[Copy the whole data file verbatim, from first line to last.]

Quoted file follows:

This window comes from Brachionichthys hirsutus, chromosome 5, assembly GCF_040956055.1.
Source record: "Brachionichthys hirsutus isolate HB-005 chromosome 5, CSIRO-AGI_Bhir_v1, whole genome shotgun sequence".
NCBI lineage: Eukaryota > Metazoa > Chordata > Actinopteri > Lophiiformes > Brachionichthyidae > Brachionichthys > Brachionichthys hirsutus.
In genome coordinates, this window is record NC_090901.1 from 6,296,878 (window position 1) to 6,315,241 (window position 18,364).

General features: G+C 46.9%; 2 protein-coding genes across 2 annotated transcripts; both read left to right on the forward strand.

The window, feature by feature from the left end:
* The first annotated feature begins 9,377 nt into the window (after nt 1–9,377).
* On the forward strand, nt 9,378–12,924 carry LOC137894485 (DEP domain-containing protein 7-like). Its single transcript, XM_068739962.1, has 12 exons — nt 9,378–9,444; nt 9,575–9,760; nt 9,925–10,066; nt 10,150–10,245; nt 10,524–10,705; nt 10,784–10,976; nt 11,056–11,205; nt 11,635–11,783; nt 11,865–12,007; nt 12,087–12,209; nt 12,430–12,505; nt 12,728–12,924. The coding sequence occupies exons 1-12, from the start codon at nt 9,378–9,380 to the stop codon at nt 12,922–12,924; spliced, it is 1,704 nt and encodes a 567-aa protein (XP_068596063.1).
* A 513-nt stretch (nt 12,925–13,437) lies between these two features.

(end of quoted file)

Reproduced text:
This window comes from Brachionichthys hirsutus, chromosome 5, assembly GCF_040956055.1.
Source record: "Brachionichthys hirsutus isolate HB-005 chromosome 5, CSIRO-AGI_Bhir_v1, whole genome shotgun sequence".
NCBI lineage: Eukaryota > Metazoa > Chordata > Actinopteri > Lophiiformes > Brachionichthyidae > Brachionichthys > Brachionichthys hirsutus.
In genome coordinates, this window is record NC_090901.1 from 6,296,878 (window position 1) to 6,315,241 (window position 18,364).

General features: G+C 46.9%; 2 protein-coding genes across 2 annotated transcripts; both read left to right on the forward strand.

The window, feature by feature from the left end:
* The first annotated feature begins 9,377 nt into the window (after nt 1–9,377).
* On the forward strand, nt 9,378–12,924 carry LOC137894485 (DEP domain-containing protein 7-like). Its single transcript, XM_068739962.1, has 12 exons — nt 9,378–9,444; nt 9,575–9,760; nt 9,925–10,066; nt 10,150–10,245; nt 10,524–10,705; nt 10,784–10,976; nt 11,056–11,205; nt 11,635–11,783; nt 11,865–12,007; nt 12,087–12,209; nt 12,430–12,505; nt 12,728–12,924. The coding sequence occupies exons 1-12, from the start codon at nt 9,378–9,380 to the stop codon at nt 12,922–12,924; spliced, it is 1,704 nt and encodes a 567-aa protein (XP_068596063.1).
* A 513-nt stretch (nt 12,925–13,437) lies between these two features.